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BMC Med Res Methodol. 2015 Mar 21;15:25. doi: 10.1186/s12874-015-0017-y.

An application of propensity score weighting to quantify the causal effect of rectal sexually transmitted infections on incident HIV among men who have sex with men.

Author information

1
Department of Epidemiology, Rollins School of Public Health, Emory University, 1518 Clifton Rd NE, Atlanta, 30322, GA, USA. asvaugh@emory.edu.
2
Department of Epidemiology, Rollins School of Public Health, Emory University, 1518 Clifton Rd NE, Atlanta, 30322, GA, USA. colleen.kelley@emory.edu.
3
Division of Infectious Diseases, Department of Medicine, Emory University School of Medicine, Atlanta, GA, USA. colleen.kelley@emory.edu.
4
Department of Epidemiology, Rollins School of Public Health, Emory University, 1518 Clifton Rd NE, Atlanta, 30322, GA, USA. nluisi@emory.edu.
5
Division of Infectious Diseases, Department of Medicine, Emory University School of Medicine, Atlanta, GA, USA. cdelrio@emory.edu.
6
Hubert Department of Global Health, Rollins School of Public Health, Emory University, Atlanta, GA, USA. cdelrio@emory.edu.
7
Department of Epidemiology, Rollins School of Public Health, Emory University, 1518 Clifton Rd NE, Atlanta, 30322, GA, USA. pssulli@emory.edu.
8
Department of Epidemiology, Rollins School of Public Health, Emory University, 1518 Clifton Rd NE, Atlanta, 30322, GA, USA. esrose2@emory.edu.

Abstract

BACKGROUND:

Exploring causal associations in HIV research requires careful consideration of numerous epidemiologic limitations. First, a primary cause of HIV, unprotected anal intercourse (UAI), is time-varying and, if it is also associated with an exposure of interest, may be on a confounding path. Second, HIV is a rare outcome, even in high-risk populations. Finally, for most causal, non-preventive exposures, a randomized trial is impossible. In order to address these limitations and provide a practical illustration of efficient statistical control via propensity-score weighting, we examine the causal association between rectal STI and HIV acquisition in the InvolveMENt study, a cohort of Atlanta-area men who have sex with men (MSM). We hypothesized that, after controlling for potentially confounding behavioral and demographic factors, the significant STI-HIV association would attenuate, but yield an estimate of the causal effect.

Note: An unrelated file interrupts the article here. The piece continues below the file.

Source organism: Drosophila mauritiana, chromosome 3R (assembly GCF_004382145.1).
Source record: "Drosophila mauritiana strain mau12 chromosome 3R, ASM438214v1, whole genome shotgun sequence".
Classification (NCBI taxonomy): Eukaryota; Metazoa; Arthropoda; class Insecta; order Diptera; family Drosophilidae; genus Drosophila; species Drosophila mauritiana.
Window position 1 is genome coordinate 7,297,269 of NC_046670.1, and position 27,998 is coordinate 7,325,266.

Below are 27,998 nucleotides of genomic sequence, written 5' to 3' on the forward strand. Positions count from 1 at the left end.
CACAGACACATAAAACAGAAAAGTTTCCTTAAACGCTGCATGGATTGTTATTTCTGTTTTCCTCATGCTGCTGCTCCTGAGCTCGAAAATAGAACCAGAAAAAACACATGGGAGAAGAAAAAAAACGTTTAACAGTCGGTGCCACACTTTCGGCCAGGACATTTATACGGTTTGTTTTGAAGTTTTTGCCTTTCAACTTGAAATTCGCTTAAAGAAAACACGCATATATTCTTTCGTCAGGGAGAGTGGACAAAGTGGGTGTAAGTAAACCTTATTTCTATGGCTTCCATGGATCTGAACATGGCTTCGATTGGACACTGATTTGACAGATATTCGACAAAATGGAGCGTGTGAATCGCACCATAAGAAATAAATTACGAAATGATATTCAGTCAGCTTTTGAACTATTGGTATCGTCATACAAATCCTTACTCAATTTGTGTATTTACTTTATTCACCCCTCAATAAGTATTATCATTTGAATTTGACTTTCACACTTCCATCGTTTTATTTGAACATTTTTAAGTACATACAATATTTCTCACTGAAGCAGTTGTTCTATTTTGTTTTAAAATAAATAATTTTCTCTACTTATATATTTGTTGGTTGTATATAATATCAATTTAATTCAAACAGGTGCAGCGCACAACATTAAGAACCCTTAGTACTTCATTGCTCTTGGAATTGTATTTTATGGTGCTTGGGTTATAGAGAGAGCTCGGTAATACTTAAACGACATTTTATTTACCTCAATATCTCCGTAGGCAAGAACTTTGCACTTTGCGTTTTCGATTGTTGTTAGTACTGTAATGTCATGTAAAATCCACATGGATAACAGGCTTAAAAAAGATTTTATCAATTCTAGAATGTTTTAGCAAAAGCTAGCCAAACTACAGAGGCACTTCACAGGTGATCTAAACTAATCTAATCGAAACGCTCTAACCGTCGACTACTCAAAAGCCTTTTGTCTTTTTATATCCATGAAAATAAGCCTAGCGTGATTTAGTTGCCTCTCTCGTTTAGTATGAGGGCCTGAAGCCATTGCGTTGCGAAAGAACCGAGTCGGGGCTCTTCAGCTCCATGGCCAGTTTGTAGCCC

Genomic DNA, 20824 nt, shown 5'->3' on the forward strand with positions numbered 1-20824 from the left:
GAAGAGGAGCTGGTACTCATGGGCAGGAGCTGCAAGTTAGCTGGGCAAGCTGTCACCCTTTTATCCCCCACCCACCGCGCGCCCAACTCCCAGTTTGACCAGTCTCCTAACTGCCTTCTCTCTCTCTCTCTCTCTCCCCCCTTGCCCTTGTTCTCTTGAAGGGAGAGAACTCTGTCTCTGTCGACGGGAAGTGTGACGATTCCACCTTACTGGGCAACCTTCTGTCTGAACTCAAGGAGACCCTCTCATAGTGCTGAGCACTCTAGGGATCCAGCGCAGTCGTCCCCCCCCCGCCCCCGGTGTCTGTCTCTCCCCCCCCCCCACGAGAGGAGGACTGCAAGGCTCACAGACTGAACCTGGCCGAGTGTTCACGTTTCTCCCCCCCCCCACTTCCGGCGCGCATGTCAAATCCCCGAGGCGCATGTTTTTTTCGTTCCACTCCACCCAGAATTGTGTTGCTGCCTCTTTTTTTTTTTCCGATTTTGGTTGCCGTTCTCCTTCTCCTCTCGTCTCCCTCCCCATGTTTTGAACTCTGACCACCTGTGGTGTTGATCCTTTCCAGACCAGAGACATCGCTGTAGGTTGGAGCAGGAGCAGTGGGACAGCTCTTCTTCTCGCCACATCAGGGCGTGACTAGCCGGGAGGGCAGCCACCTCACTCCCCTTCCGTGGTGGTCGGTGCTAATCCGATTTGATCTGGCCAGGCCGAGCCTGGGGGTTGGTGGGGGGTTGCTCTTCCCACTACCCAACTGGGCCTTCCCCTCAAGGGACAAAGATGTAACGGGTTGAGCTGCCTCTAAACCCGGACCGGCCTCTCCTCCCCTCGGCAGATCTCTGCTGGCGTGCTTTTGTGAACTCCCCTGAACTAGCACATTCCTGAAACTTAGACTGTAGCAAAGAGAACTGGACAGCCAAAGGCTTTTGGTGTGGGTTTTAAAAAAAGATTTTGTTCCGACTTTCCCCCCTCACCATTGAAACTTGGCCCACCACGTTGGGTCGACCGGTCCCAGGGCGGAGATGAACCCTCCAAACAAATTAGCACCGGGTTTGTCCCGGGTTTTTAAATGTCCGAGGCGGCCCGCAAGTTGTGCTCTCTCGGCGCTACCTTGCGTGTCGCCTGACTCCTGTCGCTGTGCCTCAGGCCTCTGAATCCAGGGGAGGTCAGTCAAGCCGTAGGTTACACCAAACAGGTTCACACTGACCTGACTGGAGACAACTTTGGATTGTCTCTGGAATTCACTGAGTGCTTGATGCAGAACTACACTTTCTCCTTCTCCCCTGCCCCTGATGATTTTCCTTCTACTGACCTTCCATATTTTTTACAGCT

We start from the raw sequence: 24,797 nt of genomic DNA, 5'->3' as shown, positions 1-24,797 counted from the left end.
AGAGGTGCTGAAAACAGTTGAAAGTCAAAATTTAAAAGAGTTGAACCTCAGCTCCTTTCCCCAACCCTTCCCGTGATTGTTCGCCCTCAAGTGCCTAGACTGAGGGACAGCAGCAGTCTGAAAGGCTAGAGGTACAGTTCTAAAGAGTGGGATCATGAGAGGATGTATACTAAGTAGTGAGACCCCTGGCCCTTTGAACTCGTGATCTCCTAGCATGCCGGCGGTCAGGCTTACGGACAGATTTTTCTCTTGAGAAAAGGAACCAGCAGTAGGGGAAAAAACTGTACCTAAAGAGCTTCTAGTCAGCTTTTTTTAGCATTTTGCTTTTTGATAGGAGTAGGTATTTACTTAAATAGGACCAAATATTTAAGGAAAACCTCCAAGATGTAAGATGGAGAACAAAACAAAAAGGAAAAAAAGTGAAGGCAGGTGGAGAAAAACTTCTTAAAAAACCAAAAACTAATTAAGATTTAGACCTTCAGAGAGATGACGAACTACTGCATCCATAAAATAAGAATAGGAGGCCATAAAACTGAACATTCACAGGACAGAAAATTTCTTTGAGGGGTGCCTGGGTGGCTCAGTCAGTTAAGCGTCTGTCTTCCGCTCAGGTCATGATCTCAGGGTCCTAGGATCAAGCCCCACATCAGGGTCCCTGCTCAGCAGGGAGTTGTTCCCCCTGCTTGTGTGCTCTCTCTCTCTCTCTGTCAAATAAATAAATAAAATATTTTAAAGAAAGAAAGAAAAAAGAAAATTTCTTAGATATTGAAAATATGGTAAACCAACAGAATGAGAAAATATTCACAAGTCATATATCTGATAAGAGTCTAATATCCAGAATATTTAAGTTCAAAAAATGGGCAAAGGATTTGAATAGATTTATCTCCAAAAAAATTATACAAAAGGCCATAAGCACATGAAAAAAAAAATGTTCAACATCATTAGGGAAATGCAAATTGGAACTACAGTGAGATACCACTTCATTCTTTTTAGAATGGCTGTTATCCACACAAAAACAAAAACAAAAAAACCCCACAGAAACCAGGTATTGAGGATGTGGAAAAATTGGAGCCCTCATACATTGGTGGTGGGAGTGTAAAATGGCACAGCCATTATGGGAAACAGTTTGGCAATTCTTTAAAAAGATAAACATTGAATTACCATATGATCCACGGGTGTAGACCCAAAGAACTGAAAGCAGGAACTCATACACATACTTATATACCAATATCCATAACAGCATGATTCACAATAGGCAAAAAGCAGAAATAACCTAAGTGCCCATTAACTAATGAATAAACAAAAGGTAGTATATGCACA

METHODS:

The exposure of interest was incident rectal gonorrhea or chlamydia infection; the outcome was incident HIV infection. To adjust for behavioral confounding, while accounting for limited HIV infections, we used an inverse probability of treatment weighted (IPTW) Cox proportional hazards (PH) model for incident HIV. Weights were derived from propensity score modeling of the probability of incident rectal STI as a function of potential confounders, including UAI in the interval of rectal STI acquisition/censoring.

RESULTS:

Of 556 HIV-negative MSM at baseline, 552 (99%) men were included in this analysis. 79 men were diagnosed with an incident rectal STI and 26 with HIV. 6 HIV-infected men were previously diagnosed with a rectal STI. In unadjusted analysis, incident rectal STI was significantly associated with subsequent incident HIV (HR (95%CI): 3.6 (1.4-9.2)). In the final weighted and adjusted model, the association was attenuated and more precise (HR (95% CI): 2.7 (1.2-6.4)).

CONCLUSIONS:

We found that, controlling for time-varying risk behaviors and time-invariant demographic factors, diagnosis with HIV was significantly associated with prior diagnosis of rectal CT or GC. Our analysis lends support to the causal effect of incident rectal STI on HIV diagnosis and provides a framework for similar analyses of HIV incidence.

PMID:
25888416
PMCID:
PMC4369368
DOI:
10.1186/s12874-015-0017-y
[Indexed for MEDLINE]
Free PMC Article

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